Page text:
June 27, 2001

Quizzical: Where to find out all about yourself online

Author: JT Smith

I've never been a fan of self-quizzes, not of the pop-psychology kind
at least. Attempting to grid the vicissitudes of the human soul with a few
general questions strikes me as a hopeless endeavor.

I bring this up because my co-workers and I were recently given these
personality tests called the SELF Profile. A colleague had just taken
one of those day-long junior-management seminars and brought back this test to
administer to the rest of us so we could all understand each other,
work better together, blah, blah, blah.

I instantly hated the idea, in no small part because I saw it as a way
to hem me in. "Oh, Joab, he's just the idiosyncratic/confrontational type,"
some junior manager might sum me up, waving off my critique of whatever
idiotic idea was being proposed at the moment. Besides, it looked tedious,
boxing my preferences within this multiple-choice format. "After a hard day's
work, I prefer to..." was a typical question. And the two choices were a) Get
together with friends or b) Stay home and watch television. Well, some
days I enjoy the former, and other days I want the latter. And some days I
like to nap. Or get rip-roaring drunk. But those choices aren't on the
questionnaire, are they?

We had three days to fill out these forms and tally the scores. From
this enterprise we would derive two separate numbers, the meaning of which
the aspiring junior manager would reveal at a meeting.

I never did find out what my personality type was, as, well, I never
filled out the questionnaire. I was busy with real work, and besides, I had an
attitude. With the deadline looming, I hurried into a co-worker's

"Quick," I said, "let me see your sheet."

"What, are you going to copy my work?" Jodi said jokingly, before
realizing that this was exactly what I planned to do. I had no intention
of actually taking the test but I needed a score, and I couldn't just put
any old figures down. I had no idea what kind of scoring this involved; if
the result was supposed to be a number between one and 10 and I wrote
something like "27" or "H," I'd be exposed as having the "cheater" type of
personality. I needed a number close to someone else's, but a tad different, to make
it believable. Jodi had two and three, so I took a pair of twos. Pretty
innocuous, right?

When we gathered around the meeting table to find out the import of our
scores, the junior manager -- I'll call him Bob -- drew this x-y axis with
four quadrants on a board, each quadrant representing a different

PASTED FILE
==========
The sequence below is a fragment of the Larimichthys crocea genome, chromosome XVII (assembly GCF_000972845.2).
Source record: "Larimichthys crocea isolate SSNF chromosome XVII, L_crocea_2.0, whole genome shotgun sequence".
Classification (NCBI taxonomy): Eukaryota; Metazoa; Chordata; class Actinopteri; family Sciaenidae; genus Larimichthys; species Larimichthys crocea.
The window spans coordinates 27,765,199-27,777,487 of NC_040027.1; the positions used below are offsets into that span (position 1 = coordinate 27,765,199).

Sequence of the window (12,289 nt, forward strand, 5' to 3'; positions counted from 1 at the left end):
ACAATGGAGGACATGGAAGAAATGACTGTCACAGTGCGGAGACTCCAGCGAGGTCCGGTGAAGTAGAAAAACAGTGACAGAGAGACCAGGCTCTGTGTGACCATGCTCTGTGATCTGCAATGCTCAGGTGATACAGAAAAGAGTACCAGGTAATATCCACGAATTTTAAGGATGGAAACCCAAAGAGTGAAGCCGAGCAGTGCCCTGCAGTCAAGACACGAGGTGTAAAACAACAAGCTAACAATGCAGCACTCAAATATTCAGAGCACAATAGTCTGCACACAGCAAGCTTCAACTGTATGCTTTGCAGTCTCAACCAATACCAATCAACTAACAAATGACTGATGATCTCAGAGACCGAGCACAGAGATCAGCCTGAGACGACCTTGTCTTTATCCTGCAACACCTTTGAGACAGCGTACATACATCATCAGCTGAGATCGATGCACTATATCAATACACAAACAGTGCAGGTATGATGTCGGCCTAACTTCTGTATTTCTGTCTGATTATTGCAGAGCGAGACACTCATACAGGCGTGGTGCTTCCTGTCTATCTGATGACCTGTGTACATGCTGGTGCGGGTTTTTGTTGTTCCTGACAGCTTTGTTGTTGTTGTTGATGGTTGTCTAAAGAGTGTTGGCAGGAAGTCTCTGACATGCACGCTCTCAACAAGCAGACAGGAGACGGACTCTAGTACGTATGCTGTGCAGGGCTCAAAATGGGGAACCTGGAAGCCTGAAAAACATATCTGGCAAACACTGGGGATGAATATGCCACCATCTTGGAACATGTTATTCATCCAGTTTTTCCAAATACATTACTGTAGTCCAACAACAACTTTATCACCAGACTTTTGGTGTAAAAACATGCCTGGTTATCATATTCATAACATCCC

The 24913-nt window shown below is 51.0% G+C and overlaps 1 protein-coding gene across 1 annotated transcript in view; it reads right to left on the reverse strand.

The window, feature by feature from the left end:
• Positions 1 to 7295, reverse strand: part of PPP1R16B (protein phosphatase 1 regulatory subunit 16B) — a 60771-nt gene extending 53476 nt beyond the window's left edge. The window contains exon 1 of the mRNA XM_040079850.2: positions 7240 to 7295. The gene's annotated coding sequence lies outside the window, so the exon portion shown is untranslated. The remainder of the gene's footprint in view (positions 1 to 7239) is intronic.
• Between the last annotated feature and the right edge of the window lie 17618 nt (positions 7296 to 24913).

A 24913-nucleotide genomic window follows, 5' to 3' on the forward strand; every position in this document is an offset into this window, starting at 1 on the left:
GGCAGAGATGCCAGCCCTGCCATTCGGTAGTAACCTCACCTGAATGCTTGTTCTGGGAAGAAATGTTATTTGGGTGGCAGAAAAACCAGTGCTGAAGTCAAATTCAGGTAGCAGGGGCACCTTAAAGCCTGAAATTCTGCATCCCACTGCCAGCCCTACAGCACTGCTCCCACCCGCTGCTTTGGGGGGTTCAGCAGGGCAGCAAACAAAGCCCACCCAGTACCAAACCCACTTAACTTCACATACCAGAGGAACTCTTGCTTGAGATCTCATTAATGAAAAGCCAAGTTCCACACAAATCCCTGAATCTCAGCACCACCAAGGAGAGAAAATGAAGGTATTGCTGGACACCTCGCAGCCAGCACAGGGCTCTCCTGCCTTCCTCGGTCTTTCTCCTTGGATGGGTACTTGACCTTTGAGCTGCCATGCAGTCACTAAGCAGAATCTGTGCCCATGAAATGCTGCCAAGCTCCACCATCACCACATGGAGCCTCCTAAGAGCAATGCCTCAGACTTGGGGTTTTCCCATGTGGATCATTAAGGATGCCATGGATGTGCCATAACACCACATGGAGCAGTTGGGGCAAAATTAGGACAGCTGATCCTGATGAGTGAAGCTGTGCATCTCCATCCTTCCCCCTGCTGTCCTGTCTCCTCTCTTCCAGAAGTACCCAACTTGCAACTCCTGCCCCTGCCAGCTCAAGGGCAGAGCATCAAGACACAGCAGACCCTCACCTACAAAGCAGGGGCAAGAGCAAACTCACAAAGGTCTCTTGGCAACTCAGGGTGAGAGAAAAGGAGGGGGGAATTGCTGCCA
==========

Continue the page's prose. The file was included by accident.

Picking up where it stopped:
personality type -- power seeker, lazy ass, things like that. Now here's the funny
part -- the center of this axis was not zero, but 3.5. So my score was
more extreme than Jodi's. Bob explained that Jodi's and my scores indicated
we had "factual" personalities. I'll admit, Jodi is pretty darned studious.
But my score shaded much more of the quadrant than hers. According to SELF, I
was even more factual. I was like Spock, according to this test.

Anyone who knows me realizes what a crock this is. I have about as much
use for facts as an elephant has for an egg timer. It's the lowliest editorial
intern, like the reviled Army private getting latrine duty, who gets
assigned the unenviable task of checking my stories for accuracy.

Still, I was factual enough to realize I'd be a fool not to exploit
such good fortune. "You know," I reminded everyone afterward, "I'm the most
factual person in this office! I'm even more factual than Jodi!" I suggested,
seeing as how I was the one apparently least given to flights of fancy, that
maybe I should be the one to arbitrate intra-office disputes and give final
approval on projects. I foresaw winning arguments for months to come, all on my
trump card of factual superiority.

Only when Jodi threatened to blow the whistle did I shut up. "You keep
going with this, and the jig is up," she warned. "They'll find out how
factual you really are." I suspect she was just jealous, though. We all can't be
seen as so levelheaded, you know.

There are some self-knowledge quizzes on the Internet, though
admittedly ones more whimsical than SELF. Emode,
which promises an opportunity to "explore yourself online," offers scads of
interesting insights. What kind of dog are you? Are you a great date?
An inquisitive self-help addict can spend days there.

Then there are "purity tests." This seems to be an entire subculture,
revolving around probing quizzes in which increasingly extreme
questions are posed in "attempts to gauge how 'pure' you are within some realm of
experience," according to the Purity
site, which gathers dozens of such quizzes, ranging in topic
from engineering to pyromania to sex (but mainly sex). You can check your
intelligence at Free Online
IQ Test
. For those of less secular mind, the Religion
can help you find the faith most suited to your beliefs.

If you haven't got time to fill out an entire questionnaire to
determine how smart or pure you are, you can at least get yourself a new name. The Hobbit Name Generator
lets you choose your Tolkien appellation. The Pagan Name Generator can
cut you moniker worthy of a vision quest (Mine was "Mars Elf-Arrow
Druida"). And
Gorm's Viking Name Converter can give you a handle suitable for a life of raiding and plundering ("Joab


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